Susan Spess Shay

Still playing make believe.

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Tea in My Treasure

I’ve got a treasure, which is worth way more than its weight in gold. And the funny thing is, the entire treasure fits in a legal sized envelope.

grams-envelopeThere really is a treasure in there. Want to see it? ‘Kay.


I admit, most people wouldn’t consider this to be worth much, but I love it. It’s one of those things I’d grab first if a tornado was headed my way. Well, maybe not a tornado. But definitely if there was a raging grass fire headed toward our house!

They’re recipes I found in a drawer at Grandmother’s house when I lived there. When I moved, I collected them all and put them in the envelope.

Usually, the envelope lives here–


I also copied them and put them in books for my sibs.


I don’t think they were Grandmother’s absolute favorite recipes. She had those memorized! But there are some goodies.

One that I’d only tried once, my sister’s DIL just loves, so I decided to try it, again. Turns out, it really is pretty doggone good!

A little too sweet for my taste, so I add a little brewed tea to mine. 😀


Here’s the recipe:

Cranberry Tea

48 oz cranberry cocktail
46 oz unsweetened pineapple juice
1 C boiling water
3/4 C brown sugar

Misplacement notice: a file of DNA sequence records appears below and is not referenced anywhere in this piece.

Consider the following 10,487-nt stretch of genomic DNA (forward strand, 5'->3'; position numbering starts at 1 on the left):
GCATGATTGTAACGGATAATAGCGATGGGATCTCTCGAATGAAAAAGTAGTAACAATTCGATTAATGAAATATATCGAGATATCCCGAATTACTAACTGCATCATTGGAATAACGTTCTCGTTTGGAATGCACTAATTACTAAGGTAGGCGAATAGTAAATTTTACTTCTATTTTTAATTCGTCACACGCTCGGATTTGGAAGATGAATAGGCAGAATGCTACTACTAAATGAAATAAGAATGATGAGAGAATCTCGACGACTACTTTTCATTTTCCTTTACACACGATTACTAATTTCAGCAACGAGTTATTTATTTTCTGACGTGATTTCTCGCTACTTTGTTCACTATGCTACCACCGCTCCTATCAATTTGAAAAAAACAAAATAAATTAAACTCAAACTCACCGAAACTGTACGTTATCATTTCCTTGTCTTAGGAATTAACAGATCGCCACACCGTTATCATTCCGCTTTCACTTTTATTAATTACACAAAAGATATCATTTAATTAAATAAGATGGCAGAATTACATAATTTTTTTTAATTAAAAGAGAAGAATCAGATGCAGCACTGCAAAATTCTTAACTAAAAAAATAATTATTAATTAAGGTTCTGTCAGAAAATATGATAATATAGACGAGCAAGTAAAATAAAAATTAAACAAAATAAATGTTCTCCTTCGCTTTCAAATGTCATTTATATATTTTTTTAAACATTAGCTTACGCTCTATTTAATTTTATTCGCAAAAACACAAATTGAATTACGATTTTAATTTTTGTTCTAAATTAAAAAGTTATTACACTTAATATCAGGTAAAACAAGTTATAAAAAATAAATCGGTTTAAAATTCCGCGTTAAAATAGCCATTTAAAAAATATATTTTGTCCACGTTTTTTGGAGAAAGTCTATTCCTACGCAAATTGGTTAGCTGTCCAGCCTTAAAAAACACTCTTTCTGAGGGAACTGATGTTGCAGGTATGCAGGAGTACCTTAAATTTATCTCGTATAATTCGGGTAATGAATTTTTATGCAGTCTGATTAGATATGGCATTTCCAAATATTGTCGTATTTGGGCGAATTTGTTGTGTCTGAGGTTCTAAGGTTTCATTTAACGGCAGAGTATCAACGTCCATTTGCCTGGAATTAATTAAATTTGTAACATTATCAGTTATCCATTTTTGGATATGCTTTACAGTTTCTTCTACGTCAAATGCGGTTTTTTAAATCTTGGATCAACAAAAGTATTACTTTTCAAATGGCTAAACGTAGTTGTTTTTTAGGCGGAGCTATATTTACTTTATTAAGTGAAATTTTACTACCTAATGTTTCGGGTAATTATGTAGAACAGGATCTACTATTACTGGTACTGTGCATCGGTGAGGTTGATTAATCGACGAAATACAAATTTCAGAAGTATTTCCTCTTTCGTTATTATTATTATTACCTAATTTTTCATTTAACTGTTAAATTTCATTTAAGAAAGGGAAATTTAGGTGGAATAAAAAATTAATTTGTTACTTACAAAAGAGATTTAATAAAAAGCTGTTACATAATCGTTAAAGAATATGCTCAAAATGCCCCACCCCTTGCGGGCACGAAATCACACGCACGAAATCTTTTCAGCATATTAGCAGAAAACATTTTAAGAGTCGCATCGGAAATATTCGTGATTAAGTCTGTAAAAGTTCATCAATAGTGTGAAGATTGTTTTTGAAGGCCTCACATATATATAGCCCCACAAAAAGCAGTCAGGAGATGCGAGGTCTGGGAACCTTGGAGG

1/4 tsp salt
1/2 tsp cinnamon
3/4 tsp cloves
1/4 tsp nutmeg
1/2 tsp allspice

Combine water, sugar and spices and bring to a boil to dissolve sugar. Add juices and 1 or 2 cinnamon sticks. Remove after 10 minutes simmering. Refrigerate and re-heat to serve.


Of course, the real treasure was my grandmother’s presence in my life. We lived with her or right next door to her always. (At least I did until I got married.)

She was one of the kindest, sweetest people in the world, and could cook like no one else.

I remember the day she gave her heart to God. I’d stayed home from church with Granddad because I didn’t feel good. She came home from church with her hair wet. She’d accepted Jesus as her Lord and Savior and been baptized.

I’m not sure of the date, but it was sometime in the ’60’s and, if I’m not mistaken, Ronnie Epps was our preacher. (Guess I’ll have to run over to the church and check that out for sure.)

Do you have treasures like mine? Hard to put a dollar amount on, but you wouldn’t trade them for the world.


Chicken and Poodles

When I’m trying to lose a few pounds (or more than a few) weird things happen in my head. I develop cravings for breads and cereals and all the yummy carbs I try to cut back on. I know it’s not true hunger, but I want it just the same.